Existing farms want to add value, such as Whiskey Acres, or JT Meleck, a Louisiana rice farm in the same family since 1896 that now makes whiskey. In Maine, there’s Cold River Vodka, that was launched in 2005 by a potato farming family looking for a better return on their crop.

There’s also Bently Heritage Estate in Nevada, a 2,500-acre ranch, which time had passed by. Christopher Bently grew up playing around the abandoned mill and creamery; when he inherited it years later, he turned it into a distillery, growing all the grain needed to make whiskey, gin and vodka. Among Bently’s crops are oats, wheat, rye, barley and corn, all of which end up in a bottle.

“I don’t think that consumers really understand what goes into making spirits,” says Bently distiller Johnny Jeffrey. “They understand the benefits of an estate winery, but I don’t think it’s translated to spirits, yet.” He notes that before Prohibition the country had upwards of 10,000 distilleries, most supporting local agriculture and producing liquor for local consumption. That’s been lost, but the local distillery using local grain is finding its way back.

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Estate distilleries do everything on their own property, from grain to glass, or “from seed to spirit” as Whiskey Acres puts it.

But there’s another category of distillery, often based in cities rather than on farms, that’s still connecting with local growers and working with them to success. Call them “statement distilleries.”

Westland Distilling in Seattle doesn’t grow its own grain but is working with family farmers in the Skagit Valley, a little over an hour north of the distillery. They teamed up with Steve Jones and the Bread Lab, an organization Jones founded to work with area farmers to develop grains suitable for not only the region’s climate and soil, but also its economy—adding value by discovering grain varietals that grow well and make delicious breads, as well as barley varietals that do the same for beer and whiskey.

Westland marketing director Steve Hawley notes that they’re seeking grains that not only work for the farmer, but they’re using organic, “salmon-safe” methods that can reduce run-off harmful to fisheries. In its Outpost Range, Westland is exploring the region’s bounty—not only in best grains suited for the region, but also in wood used in barrels and local peat for smoked whiskey.

“New barleys that lead to new flavor profiles give the consumer new possibilities to explore in a whiskey landscape that has offered very little in the way of innovation for generations,” Hawley says.

Scott Blackwell at High Wire Distilling in South Carolina was a baker before discovering distilling (he founded Immaculate Baking, which he sold to General Mills in 2012). He connected early on with heritage grain expert Glenn Roberts, founder of Anson Mills, who steered him toward Jimmy Red Corn, a local varietal (named after James Island, near Charleston) that was said to be popular among bootleggers during Prohibition.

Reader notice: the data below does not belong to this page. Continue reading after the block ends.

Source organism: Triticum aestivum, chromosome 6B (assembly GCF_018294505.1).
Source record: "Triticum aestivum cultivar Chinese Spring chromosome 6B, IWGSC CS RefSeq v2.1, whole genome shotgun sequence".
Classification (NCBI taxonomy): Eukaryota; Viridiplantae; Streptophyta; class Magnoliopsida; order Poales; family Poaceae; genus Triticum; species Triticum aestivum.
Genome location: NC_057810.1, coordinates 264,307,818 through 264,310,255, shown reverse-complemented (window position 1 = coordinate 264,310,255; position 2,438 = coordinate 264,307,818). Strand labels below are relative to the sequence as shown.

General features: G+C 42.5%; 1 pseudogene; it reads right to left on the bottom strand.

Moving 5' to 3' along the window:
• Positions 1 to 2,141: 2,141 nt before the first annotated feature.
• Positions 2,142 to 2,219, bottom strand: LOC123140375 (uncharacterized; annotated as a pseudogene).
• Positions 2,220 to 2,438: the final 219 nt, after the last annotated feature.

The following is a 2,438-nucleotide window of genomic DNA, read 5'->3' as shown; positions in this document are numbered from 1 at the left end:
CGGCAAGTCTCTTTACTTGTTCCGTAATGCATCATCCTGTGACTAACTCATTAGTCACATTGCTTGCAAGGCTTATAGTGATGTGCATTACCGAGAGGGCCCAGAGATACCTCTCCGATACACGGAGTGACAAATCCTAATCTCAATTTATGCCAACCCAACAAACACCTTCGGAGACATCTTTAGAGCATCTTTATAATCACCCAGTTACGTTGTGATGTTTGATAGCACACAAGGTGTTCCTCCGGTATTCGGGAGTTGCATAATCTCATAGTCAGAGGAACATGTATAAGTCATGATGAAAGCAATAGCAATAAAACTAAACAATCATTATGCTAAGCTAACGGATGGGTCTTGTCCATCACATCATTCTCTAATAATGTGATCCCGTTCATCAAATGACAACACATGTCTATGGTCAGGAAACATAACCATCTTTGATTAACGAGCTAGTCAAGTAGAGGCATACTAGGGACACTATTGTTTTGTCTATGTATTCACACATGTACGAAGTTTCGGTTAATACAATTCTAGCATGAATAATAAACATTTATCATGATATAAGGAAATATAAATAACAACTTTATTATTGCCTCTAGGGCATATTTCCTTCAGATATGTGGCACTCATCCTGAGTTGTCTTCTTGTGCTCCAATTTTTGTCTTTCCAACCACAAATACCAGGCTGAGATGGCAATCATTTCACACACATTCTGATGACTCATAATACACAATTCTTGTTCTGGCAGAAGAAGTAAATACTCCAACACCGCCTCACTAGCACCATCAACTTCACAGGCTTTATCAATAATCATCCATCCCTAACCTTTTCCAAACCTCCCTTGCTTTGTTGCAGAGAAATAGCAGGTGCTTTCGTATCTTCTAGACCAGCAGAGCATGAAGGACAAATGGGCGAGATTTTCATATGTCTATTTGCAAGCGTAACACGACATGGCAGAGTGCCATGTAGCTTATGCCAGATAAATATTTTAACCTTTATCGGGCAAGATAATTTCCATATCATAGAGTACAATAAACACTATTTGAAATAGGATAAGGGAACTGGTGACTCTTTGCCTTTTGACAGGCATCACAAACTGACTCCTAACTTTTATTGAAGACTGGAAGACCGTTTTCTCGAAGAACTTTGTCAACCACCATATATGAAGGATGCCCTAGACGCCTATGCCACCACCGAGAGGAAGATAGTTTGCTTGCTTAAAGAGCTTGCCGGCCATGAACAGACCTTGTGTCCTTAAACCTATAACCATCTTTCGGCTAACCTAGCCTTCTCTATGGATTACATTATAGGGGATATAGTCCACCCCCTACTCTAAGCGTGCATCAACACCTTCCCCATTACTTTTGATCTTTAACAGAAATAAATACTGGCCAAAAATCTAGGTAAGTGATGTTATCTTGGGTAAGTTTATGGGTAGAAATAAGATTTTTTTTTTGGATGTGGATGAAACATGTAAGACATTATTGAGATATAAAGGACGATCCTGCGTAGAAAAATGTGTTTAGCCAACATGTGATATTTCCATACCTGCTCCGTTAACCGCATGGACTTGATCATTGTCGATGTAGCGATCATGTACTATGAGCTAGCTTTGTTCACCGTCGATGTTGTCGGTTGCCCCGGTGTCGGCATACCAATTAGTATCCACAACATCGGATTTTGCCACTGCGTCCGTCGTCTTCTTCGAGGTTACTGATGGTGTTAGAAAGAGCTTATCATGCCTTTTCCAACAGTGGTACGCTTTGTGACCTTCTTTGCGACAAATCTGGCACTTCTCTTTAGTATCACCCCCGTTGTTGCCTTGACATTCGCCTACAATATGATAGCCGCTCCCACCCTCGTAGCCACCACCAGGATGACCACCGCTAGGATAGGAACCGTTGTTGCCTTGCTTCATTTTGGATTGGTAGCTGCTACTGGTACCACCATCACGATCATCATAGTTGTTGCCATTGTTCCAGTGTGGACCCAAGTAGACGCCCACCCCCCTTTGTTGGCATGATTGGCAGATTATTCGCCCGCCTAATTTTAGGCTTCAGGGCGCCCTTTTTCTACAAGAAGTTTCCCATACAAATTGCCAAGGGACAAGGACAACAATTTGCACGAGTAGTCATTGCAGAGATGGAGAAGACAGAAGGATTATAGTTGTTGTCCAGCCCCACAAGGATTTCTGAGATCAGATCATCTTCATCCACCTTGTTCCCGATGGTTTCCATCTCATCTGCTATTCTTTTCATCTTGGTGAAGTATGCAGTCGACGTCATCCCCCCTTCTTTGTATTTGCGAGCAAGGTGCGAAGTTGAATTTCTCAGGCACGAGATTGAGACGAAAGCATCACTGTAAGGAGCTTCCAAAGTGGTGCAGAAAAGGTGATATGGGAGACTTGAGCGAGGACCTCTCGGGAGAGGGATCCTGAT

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Jimmy Red Corn seed was scarce but working with Clemson University he arranged for plots to be grown to create more, and his dream of a whiskey made completely from it has since become his flagship project. He currently has 350 acres under cultivation, grown for him by five farmers.

Seeking the original provenance of the Jimmy Red Corn has brought Blackwell and his wife, Ann Marshall, to Mexico where he’s found a red corn variety called Tuxpeño, which he suspects is an ancient relation of the Jimmy Red corn that made its way to South Carolina. He exported 800 pounds of the Mexican corn—about enough for one barrel—which he distilled and is currently aging.

While whiskey distillers often have a nearly fetishistic relationship with their shiny stills, all agleam with copper, whiskey remains at root an agricultural product.

When made by estate and statement distilleries, a bottle of liquor is essentially a farmer’s market in a bottle. It allows one to taste the harvest of distant farms, while helping farmers keep doing what they’re doing in the face of the growing obstacles of the corporate agribusiness world. You can sip Skagit Valley or enjoy a tipple that started out in a faraway corn field high in the uplands of southern Mexico.

Seen another way, a bottle of whiskey is essentially a small greenhouse, housing an assortment of grains—corn, barley, wheat, rye. Of course, these grains are at the end of their life cycle rather than then the beginning, but whatever. Enjoy a glass and don’t take this notion away from me.